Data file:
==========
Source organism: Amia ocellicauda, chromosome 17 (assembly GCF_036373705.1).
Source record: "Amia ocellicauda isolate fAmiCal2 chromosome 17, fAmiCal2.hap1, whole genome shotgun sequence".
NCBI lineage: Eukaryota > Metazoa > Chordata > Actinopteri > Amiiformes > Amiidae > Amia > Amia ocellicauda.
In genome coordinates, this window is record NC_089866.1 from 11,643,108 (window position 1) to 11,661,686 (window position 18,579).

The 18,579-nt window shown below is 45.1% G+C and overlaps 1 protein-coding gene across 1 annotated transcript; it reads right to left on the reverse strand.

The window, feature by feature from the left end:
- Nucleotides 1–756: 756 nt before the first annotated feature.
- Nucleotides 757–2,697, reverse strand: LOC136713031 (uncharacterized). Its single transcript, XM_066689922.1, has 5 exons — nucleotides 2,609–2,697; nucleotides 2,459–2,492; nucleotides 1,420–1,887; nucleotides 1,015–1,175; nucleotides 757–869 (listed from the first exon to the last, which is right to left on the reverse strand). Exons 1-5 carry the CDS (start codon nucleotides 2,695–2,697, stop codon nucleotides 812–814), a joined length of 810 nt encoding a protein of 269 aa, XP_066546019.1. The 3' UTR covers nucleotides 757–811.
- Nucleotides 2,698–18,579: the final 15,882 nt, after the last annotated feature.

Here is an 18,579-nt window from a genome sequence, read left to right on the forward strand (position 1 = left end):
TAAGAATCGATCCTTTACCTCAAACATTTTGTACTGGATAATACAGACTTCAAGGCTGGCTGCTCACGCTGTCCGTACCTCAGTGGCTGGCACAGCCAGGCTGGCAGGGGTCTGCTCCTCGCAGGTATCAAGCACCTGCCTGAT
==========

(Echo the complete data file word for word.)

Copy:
Source organism: Amia ocellicauda, chromosome 17 (assembly GCF_036373705.1).
Source record: "Amia ocellicauda isolate fAmiCal2 chromosome 17, fAmiCal2.hap1, whole genome shotgun sequence".
NCBI lineage: Eukaryota > Metazoa > Chordata > Actinopteri > Amiiformes > Amiidae > Amia > Amia ocellicauda.
In genome coordinates, this window is record NC_089866.1 from 11,643,108 (window position 1) to 11,661,686 (window position 18,579).

The 18,579-nt window shown below is 45.1% G+C and overlaps 1 protein-coding gene across 1 annotated transcript; it reads right to left on the reverse strand.

The window, feature by feature from the left end:
- Nucleotides 1–756: 756 nt before the first annotated feature.
- Nucleotides 757–2,697, reverse strand: LOC136713031 (uncharacterized). Its single transcript, XM_066689922.1, has 5 exons — nucleotides 2,609–2,697; nucleotides 2,459–2,492; nucleotides 1,420–1,887; nucleotides 1,015–1,175; nucleotides 757–869 (listed from the first exon to the last, which is right to left on the reverse strand). Exons 1-5 carry the CDS (start codon nucleotides 2,695–2,697, stop codon nucleotides 812–814), a joined length of 810 nt encoding a protein of 269 aa, XP_066546019.1. The 3' UTR covers nucleotides 757–811.
- Nucleotides 2,698–18,579: the final 15,882 nt, after the last annotated feature.

Here is an 18,579-nt window from a genome sequence, read left to right on the forward strand (position 1 = left end):
TAAGAATCGATCCTTTACCTCAAACATTTTGTACTGGATAATACAGACTTCAAGGCTGGCTGCTCACGCTGTCCGTACCTCAGTGGCTGGCACAGCCAGGCTGGCAGGGGTCTGCTCCTCGCAGGTATCAAGCACCTGCCTGAT